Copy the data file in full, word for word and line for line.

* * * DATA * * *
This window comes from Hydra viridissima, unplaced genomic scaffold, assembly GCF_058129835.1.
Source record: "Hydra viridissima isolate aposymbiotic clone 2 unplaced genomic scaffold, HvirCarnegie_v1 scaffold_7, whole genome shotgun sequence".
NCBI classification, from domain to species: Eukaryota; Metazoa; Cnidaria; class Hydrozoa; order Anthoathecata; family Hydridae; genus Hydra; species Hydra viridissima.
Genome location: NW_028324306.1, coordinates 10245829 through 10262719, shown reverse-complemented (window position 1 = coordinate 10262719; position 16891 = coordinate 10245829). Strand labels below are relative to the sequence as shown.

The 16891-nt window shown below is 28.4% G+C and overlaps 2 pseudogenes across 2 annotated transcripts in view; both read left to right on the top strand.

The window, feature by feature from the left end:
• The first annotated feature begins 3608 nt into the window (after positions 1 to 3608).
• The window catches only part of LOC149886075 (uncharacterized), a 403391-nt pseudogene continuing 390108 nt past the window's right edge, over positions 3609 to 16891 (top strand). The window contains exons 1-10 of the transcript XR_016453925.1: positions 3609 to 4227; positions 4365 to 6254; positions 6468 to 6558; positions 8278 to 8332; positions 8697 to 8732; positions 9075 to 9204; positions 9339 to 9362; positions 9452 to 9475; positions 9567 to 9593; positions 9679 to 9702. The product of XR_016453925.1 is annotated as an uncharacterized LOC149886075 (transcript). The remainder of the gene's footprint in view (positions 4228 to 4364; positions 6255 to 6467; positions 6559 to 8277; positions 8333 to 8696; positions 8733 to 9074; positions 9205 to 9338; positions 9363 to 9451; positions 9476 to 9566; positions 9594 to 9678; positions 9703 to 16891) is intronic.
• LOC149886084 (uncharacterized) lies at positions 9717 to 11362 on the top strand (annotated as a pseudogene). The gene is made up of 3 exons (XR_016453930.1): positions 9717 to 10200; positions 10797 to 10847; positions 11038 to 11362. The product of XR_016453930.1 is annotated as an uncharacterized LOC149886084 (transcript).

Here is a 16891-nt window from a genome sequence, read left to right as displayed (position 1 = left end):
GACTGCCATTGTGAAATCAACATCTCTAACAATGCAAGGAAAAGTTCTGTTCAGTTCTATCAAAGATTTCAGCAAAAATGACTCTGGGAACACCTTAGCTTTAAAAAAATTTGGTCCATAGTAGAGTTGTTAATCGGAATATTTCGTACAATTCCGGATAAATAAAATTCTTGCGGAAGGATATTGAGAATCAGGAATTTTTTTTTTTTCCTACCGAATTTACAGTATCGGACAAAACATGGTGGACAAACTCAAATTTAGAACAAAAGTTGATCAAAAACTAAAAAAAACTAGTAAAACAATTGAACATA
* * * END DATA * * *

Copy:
This window comes from Hydra viridissima, unplaced genomic scaffold, assembly GCF_058129835.1.
Source record: "Hydra viridissima isolate aposymbiotic clone 2 unplaced genomic scaffold, HvirCarnegie_v1 scaffold_7, whole genome shotgun sequence".
NCBI classification, from domain to species: Eukaryota; Metazoa; Cnidaria; class Hydrozoa; order Anthoathecata; family Hydridae; genus Hydra; species Hydra viridissima.
Genome location: NW_028324306.1, coordinates 10245829 through 10262719, shown reverse-complemented (window position 1 = coordinate 10262719; position 16891 = coordinate 10245829). Strand labels below are relative to the sequence as shown.

The 16891-nt window shown below is 28.4% G+C and overlaps 2 pseudogenes across 2 annotated transcripts in view; both read left to right on the top strand.

The window, feature by feature from the left end:
• The first annotated feature begins 3608 nt into the window (after positions 1 to 3608).
• The window catches only part of LOC149886075 (uncharacterized), a 403391-nt pseudogene continuing 390108 nt past the window's right edge, over positions 3609 to 16891 (top strand). The window contains exons 1-10 of the transcript XR_016453925.1: positions 3609 to 4227; positions 4365 to 6254; positions 6468 to 6558; positions 8278 to 8332; positions 8697 to 8732; positions 9075 to 9204; positions 9339 to 9362; positions 9452 to 9475; positions 9567 to 9593; positions 9679 to 9702. The product of XR_016453925.1 is annotated as an uncharacterized LOC149886075 (transcript). The remainder of the gene's footprint in view (positions 4228 to 4364; positions 6255 to 6467; positions 6559 to 8277; positions 8333 to 8696; positions 8733 to 9074; positions 9205 to 9338; positions 9363 to 9451; positions 9476 to 9566; positions 9594 to 9678; positions 9703 to 16891) is intronic.
• LOC149886084 (uncharacterized) lies at positions 9717 to 11362 on the top strand (annotated as a pseudogene). The gene is made up of 3 exons (XR_016453930.1): positions 9717 to 10200; positions 10797 to 10847; positions 11038 to 11362. The product of XR_016453930.1 is annotated as an uncharacterized LOC149886084 (transcript).

Here is a 16891-nt window from a genome sequence, read left to right as displayed (position 1 = left end):
GACTGCCATTGTGAAATCAACATCTCTAACAATGCAAGGAAAAGTTCTGTTCAGTTCTATCAAAGATTTCAGCAAAAATGACTCTGGGAACACCTTAGCTTTAAAAAAATTTGGTCCATAGTAGAGTTGTTAATCGGAATATTTCGTACAATTCCGGATAAATAAAATTCTTGCGGAAGGATATTGAGAATCAGGAATTTTTTTTTTTTCCTACCGAATTTACAGTATCGGACAAAACATGGTGGACAAACTCAAATTTAGAACAAAAGTTGATCAAAAACTAAAAAAAACTAGTAAAACAATTGAACATA